Start with the 3M-54 Kalibr cruise missile. A submarine variant, 3M14TE, has been advertised as having 4,000 kilometers of range, a Mach 3 speed, terrain-following and complex maneuver ability, remote control features, bells, whistles, and a dog and pony show. It is just one of many variants of the missile that exist. Export versions of the missile are not this good, but a resourceful engineer could probably upgrade those.
Russia has fired over four hundred Kalibr missiles of all kinds at Ukraine by now. Another hundred or so were fired at Ukraine just this morning as I write. This rain of missiles began with the war and has continued sporadically, leaving analysts to question how large the remaining Russian stockpile is. Without granular information, it is impossible to know exactly how many of what variants have been launched at Ukraine, how many shot down, and how many of those recovered in whole or part.
But I don’t have to do that. Just a point of logic will do.
Just imagine — and this is a terrible oversimplification, forgive me — that I randomly remove half the pieces of ten identical puzzles, then dump all the remaining pieces in one great pile.
Sooner or later, with enough painstaking interest and time, you could figure out the complete puzzle.
You could even put together a couple of completed puzzles — say, just two — and then, because these puzzles are hypersonic munitions, you could scrawl greetings on them in chalk and send them back to Russia.
In theory, anyway. I cannot stress that enough. “Reverse engineering” is the point here.
The “puzzle method” would be a pretty inefficient way to obtain hypersonic munitions. I am not really suggesting this has happened. Rather, a resourceful and intelligent human society under bombardment by such missiles, that recovers whole or partial examples, will naturally learn from, and imitate, the attacking society.
It is only human to do so. Fling rocks at me, I will pick up rocks and fling them back.
Ukraine has enough materials and know-how to build a Kalibr of their own. They did that with Neptune, a version of the Harpoon. Nine-tenths of the development is already done for them once they have put a few “Kalibr puzzles” together.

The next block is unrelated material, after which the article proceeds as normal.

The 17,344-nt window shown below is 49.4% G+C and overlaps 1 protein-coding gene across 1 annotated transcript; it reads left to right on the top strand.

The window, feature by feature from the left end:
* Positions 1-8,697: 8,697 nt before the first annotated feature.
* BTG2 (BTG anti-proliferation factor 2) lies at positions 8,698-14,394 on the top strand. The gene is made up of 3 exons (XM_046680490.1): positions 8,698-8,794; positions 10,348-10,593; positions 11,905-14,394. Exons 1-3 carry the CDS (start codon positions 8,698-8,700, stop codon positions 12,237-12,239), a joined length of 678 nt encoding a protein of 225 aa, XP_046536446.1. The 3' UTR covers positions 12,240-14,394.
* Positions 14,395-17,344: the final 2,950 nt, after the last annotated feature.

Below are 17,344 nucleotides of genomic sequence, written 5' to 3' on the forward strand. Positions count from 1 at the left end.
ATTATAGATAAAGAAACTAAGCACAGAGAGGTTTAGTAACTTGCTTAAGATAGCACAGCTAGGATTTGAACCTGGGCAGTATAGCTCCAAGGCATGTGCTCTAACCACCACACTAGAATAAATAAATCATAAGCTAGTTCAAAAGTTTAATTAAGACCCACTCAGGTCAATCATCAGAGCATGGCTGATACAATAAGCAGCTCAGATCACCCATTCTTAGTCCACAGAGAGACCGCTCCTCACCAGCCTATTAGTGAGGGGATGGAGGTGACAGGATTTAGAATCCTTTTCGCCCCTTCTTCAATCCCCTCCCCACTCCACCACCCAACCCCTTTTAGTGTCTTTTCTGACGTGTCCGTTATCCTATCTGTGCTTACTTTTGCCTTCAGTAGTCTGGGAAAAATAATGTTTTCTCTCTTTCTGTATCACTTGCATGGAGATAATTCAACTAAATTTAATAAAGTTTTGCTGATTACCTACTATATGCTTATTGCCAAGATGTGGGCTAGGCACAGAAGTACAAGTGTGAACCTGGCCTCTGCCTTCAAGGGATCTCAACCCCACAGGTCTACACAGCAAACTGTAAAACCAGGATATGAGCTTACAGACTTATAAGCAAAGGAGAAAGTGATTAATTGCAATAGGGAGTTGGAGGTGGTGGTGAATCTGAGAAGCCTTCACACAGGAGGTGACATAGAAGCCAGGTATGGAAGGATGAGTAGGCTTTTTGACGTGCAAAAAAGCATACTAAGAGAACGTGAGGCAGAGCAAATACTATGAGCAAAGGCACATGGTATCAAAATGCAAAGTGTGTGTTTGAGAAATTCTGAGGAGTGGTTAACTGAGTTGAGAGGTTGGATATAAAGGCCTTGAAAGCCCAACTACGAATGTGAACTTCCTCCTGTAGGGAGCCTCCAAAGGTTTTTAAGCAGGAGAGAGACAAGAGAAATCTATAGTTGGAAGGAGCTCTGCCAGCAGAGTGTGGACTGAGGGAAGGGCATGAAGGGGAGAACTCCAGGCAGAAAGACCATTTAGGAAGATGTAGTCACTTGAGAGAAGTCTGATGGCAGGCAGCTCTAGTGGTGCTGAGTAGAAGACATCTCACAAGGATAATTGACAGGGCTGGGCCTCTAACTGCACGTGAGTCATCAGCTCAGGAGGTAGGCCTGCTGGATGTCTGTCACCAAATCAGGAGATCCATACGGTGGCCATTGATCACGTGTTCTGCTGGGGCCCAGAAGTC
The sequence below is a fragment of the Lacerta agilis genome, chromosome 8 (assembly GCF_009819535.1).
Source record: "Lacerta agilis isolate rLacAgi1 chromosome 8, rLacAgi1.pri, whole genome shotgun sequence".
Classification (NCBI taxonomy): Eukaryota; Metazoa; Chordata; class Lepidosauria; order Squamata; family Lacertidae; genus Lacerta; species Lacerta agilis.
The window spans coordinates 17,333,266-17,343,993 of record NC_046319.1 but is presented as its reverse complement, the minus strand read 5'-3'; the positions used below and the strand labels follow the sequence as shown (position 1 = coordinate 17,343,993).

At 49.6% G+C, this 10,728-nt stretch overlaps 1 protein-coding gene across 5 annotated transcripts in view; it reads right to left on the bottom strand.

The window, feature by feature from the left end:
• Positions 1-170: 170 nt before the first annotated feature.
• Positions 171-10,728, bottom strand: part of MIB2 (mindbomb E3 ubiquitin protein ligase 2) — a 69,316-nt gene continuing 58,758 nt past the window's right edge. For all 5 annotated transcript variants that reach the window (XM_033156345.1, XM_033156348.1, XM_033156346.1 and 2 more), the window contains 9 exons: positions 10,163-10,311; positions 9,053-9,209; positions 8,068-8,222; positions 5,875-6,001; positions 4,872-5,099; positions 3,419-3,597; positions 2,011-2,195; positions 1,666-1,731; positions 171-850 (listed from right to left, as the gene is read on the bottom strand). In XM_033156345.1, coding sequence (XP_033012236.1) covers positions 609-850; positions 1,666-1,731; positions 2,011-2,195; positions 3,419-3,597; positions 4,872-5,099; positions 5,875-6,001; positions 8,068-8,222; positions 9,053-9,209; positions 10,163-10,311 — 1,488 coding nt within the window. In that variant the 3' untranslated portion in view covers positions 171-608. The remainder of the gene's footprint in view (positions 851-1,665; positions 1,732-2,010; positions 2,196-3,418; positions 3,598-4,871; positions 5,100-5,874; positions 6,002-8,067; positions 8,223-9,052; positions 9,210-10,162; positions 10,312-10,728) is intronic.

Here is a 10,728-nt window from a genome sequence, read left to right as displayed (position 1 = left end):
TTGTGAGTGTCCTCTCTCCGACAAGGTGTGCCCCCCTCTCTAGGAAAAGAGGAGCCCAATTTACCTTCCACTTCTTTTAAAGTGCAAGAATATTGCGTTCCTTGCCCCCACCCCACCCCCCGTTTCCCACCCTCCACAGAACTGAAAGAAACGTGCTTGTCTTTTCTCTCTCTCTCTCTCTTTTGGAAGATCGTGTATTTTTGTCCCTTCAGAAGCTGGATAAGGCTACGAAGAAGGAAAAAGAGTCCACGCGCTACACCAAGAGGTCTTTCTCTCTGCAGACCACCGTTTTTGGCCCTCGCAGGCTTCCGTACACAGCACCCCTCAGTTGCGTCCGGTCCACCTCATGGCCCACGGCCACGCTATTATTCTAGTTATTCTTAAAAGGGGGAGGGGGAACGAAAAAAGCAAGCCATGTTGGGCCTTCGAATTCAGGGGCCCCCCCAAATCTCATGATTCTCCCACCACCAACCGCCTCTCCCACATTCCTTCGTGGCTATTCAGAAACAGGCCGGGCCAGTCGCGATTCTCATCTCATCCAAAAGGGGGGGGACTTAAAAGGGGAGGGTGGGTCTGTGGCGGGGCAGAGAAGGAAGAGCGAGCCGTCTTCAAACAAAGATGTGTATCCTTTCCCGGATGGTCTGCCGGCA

They don’t even need to manufacture such missiles at scale to start using them. Building, say, just two every month, in a nondescript barn basement somewhere perhaps, is a start. Set up a plant like that every few weeks, and Ukraine could achieve Kalibr parity over time, given the consumption of Russian stocks.
Even a small build allows war planners to issue propagandistic stamps with not one, but two Kerch bridge strikes, advertising the new capability as more than a one-off.
That one strike on the Kerch Strait bridge significantly reduced Russian logistics in Crimea. Bombers have reportedly left the Engels airbase for Siberia. Cloud cover has obscured the airfield, preventing open source battle damage assessment at the time of this writing. Nevertheless, no Kalibr strikes will be launched from the facility very soon. Two missiles, possibly Kalibr copies, have greatly affected Russian strategic action.
By comparison, Ukraine seems to be weathering the storm of Russian missiles aimed at critical infrastructure. Winter will not defeat them. The Kremlin recently signalled possible acceptance of a “long war,” perhaps an endless series of terroristic missile flurries. Ukraine has responded with its own signal that they can hit deep inside of Russia, perhaps with increasing frequency. Responsive escalation would be a very human development.
Indeed, just an hour or so after this morning’s Russian missile sortie, Ukraine hit Engels again. A fast missile offers a fast response. [EDIT: This turns out to have been a successful intercept of a Russian fighter coming to patrol the airspace, oopsie! Nervous, half-trained Russian air defense crews are a menace to their own aviation, a point seldom acknowledged in analyses of poor performance by air regiments. Nevertheless, my point about rapid response stands.]
Vladimir Putin did not want Ukraine to have any capability of responding to his escalations. He did everything he could to prevent it. I only suggest that he has perhaps failed in a self-defeating pursuit by bombarding Ukraine for so long with so many missiles.
Too many samples have been delivered to the enemy. If Ukraine is flinging Putin’s weapons back at him now, it is his own fault.